In the decorative art Gallery of a museum at Srinagar I could see several multicolored pieces of glazed tiles, although very much irregular in shape and size, but the shine of the glaze looked so clear as if these have been removed from their workshop just hours back.
But this was not the reality, in fact these pieces dated back to hundreds of years and had been actually some time back recovered from the historic mosque and tomb of Syed Mohammad Madni (RA) at Madine Sahib Hawal, Srinagar.
This well preserved historic and spiritual site is famous not only for its wonderful architecture, but for its unique tile work, which is hardly seen anywhere on any of the shrines of this land.
Its tile work is considered as one of the unique examples of this art and it is not seen anywhere else in Kashmir or Indian sub-continent for that matter. These tiles were laid on walls and on entrance of this tomb and depicted various floral and mythical scenes, which were quite unique in their theme and presentation.
It was first time in 1905, that a European archaeologist W. H. Nicholls (1865-1949), during his pioneering study of Muslim architecture in Kashmir, was the first to notice the uniqueness of the art of this building among all the Muslim monuments in India.
The mosque had glazed tiles of a kind unlike any other building in India and some tiles were painted a mystical beast not seen anywhere on any other mosque in India. The beast could be seen in the tile work on left spandrel of arch at entrance.
While providing the description of various scenes depicted on its tile work, Nicholls wrote in his report:
“A beast with the body of a leopard, changing at the beck into the trunk of a human being, shoots apparently with a bow and arrow at its own tail, while a fox is quietly looking on among flowers and cloud-forms. These peculiar cloud-forms are common in Chinese and Persian art, and were frequently used by Mughals – by Akbar in the Turkish Sultana’s house at Fathepur-Sikri, Jahangir at Sikandariah, and Shah Jahan in the Diwan-i-Khass at Delhi, to mention only a few instances. The principal beast in the picture is about four feet long, and is striking quite a heraldic attitude. The chest, shoulders, and head of the human being are unfortunately missing. The tail ends in a kind of dragon’s head. As for the colour, the background is blue, the trunk of the man is read, the leopard’s body is yellow with light green spots, the dragon’s head and the fox are reddish brown, and the flowers are of various colours. It is most probable that if this beast can be run to earth, and similar pictures found in the art of other countries, some light will be thrown upon the influences bearing upon the architecture of Kashmir during a period about which little is at presently known.”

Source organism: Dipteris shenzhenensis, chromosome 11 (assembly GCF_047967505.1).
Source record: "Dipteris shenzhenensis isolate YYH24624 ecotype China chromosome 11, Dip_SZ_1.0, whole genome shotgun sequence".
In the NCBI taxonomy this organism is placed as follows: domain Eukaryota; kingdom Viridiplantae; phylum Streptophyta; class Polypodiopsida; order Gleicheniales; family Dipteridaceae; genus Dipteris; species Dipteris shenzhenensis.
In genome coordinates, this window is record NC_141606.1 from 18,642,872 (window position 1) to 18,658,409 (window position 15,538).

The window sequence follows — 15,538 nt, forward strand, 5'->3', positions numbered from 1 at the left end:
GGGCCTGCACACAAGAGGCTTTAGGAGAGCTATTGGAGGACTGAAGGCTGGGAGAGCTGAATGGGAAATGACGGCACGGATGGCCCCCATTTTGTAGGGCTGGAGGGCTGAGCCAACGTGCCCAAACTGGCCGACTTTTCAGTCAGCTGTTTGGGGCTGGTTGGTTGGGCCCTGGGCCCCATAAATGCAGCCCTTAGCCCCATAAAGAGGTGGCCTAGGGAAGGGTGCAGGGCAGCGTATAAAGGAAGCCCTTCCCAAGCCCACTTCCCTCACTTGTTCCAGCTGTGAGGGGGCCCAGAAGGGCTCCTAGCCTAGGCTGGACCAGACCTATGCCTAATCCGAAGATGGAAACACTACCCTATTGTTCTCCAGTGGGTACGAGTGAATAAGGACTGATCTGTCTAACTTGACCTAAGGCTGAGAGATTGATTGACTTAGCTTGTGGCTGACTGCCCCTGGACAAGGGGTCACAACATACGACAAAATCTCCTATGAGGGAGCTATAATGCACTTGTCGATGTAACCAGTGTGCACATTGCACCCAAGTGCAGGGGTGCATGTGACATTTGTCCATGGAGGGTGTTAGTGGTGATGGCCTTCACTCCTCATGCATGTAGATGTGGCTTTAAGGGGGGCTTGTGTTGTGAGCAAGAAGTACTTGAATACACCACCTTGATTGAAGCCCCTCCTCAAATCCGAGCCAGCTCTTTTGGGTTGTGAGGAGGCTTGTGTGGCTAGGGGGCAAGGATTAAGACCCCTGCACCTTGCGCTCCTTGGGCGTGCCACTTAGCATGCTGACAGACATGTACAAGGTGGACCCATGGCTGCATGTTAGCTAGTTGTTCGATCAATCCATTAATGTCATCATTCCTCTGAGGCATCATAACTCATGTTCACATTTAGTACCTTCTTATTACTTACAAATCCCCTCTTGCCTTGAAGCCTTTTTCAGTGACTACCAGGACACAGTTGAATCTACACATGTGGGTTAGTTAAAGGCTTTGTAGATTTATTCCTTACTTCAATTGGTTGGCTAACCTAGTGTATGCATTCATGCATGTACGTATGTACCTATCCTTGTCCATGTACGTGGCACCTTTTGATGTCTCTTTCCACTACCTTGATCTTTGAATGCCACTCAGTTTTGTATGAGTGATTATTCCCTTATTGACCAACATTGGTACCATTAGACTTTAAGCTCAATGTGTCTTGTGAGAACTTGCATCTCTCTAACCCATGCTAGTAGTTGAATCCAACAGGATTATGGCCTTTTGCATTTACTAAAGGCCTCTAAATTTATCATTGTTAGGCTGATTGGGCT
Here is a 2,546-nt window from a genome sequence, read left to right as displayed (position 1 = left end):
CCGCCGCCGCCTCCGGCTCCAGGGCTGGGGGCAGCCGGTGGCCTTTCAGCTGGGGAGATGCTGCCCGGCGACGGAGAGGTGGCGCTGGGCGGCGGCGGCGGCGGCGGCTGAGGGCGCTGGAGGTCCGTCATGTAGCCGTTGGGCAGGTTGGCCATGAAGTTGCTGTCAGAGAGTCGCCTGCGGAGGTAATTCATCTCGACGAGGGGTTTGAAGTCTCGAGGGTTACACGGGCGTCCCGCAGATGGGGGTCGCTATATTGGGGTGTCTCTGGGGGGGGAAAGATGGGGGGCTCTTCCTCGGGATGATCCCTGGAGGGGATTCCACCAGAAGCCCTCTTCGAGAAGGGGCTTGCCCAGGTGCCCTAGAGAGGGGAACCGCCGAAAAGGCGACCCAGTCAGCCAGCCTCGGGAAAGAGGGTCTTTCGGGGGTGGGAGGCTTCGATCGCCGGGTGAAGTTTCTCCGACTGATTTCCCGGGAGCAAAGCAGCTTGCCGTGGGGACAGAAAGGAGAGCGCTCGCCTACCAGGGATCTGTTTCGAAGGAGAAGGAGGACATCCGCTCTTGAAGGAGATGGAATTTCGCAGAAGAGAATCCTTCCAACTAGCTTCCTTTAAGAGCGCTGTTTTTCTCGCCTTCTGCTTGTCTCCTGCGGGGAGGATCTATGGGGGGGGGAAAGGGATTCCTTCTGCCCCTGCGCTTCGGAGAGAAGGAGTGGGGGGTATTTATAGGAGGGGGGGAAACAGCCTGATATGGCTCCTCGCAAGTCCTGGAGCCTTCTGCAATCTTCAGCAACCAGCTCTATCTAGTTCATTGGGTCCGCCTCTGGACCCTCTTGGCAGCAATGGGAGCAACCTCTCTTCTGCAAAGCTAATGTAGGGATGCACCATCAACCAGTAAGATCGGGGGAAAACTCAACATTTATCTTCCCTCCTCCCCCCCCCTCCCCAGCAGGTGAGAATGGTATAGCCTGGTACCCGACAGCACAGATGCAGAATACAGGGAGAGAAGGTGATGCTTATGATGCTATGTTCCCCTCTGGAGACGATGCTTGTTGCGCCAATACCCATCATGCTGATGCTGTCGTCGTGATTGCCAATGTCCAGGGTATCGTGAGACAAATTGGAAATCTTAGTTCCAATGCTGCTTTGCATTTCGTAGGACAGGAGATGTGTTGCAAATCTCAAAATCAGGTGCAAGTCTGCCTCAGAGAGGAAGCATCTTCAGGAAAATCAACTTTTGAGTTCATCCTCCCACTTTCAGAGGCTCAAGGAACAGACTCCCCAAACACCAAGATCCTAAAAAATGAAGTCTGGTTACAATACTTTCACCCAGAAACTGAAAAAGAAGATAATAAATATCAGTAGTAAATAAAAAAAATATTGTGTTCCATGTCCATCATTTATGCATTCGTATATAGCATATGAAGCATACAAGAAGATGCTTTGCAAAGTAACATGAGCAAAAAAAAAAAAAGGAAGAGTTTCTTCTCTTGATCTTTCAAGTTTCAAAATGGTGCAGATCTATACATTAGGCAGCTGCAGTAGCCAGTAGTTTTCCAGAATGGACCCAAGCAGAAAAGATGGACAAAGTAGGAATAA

Nicholls supposed the figure like the main building too came up in 1444, which would make it pre-Mugal. However, John Hubert Marshall (1876-1958), superintendent of the Archaeological Survey of India, in his introduction to Nicholl’s report mentions that a Persian text at the site indicted that the present entrance was added during Shah Jahan’s time (1626 to 1658) that would make it from 17th century and not 15th century.
In 1926, some of the tiles from the monument are learnt were moved to Victoria and Albert Museum. The tiles were described to be colored in “iron-red, manganese-purple, tin-white, copper-green, cobalt and copper blues, on an opaque antimony-yellow ground. Height 8 inches, width 32 inches
The Sagittarius figure, however, was to be found on the entrance just until 1983. The tiles were then moved to Central Asian Museum (University of Kashmir, Srinagar). Several of the tiles recovered from the site are preserved at SPS Museum, Srinagar.
I could myself see several wonderful fragments of these glazed tiles displayed in the decorative art gallery of the Srinagar museum. One of the groups of these tile fragments presents an incomplete picture of turban headed bow and arrow man.
Usually in Muslim tradition, paintings depicting human and animal figures have not been encouraged so much, but there has been the traditions of placing of astronomical and geometrical figures on local Sufi khanqahs and tombs.
There are number of such olden tombs seen in this land which carried geometrical and astronomical symbols engraved in their wood carvings and lattice work designs.
Indeed the central Asian and Mughal artists have also been involved in creating of life scenes in their respective paintings, coins and constructions. As such the depiction of such mysterious scenes on the glazed tiles of Madine sahib’s shrine can be attributed to the central Asian artists of the Mughal era.
DISCLAIMER: The views and opinions expressed in this article are the personal opinions of the author.
The facts, analysis, assumptions and perspective appearing in the article do not reflect the views of GK.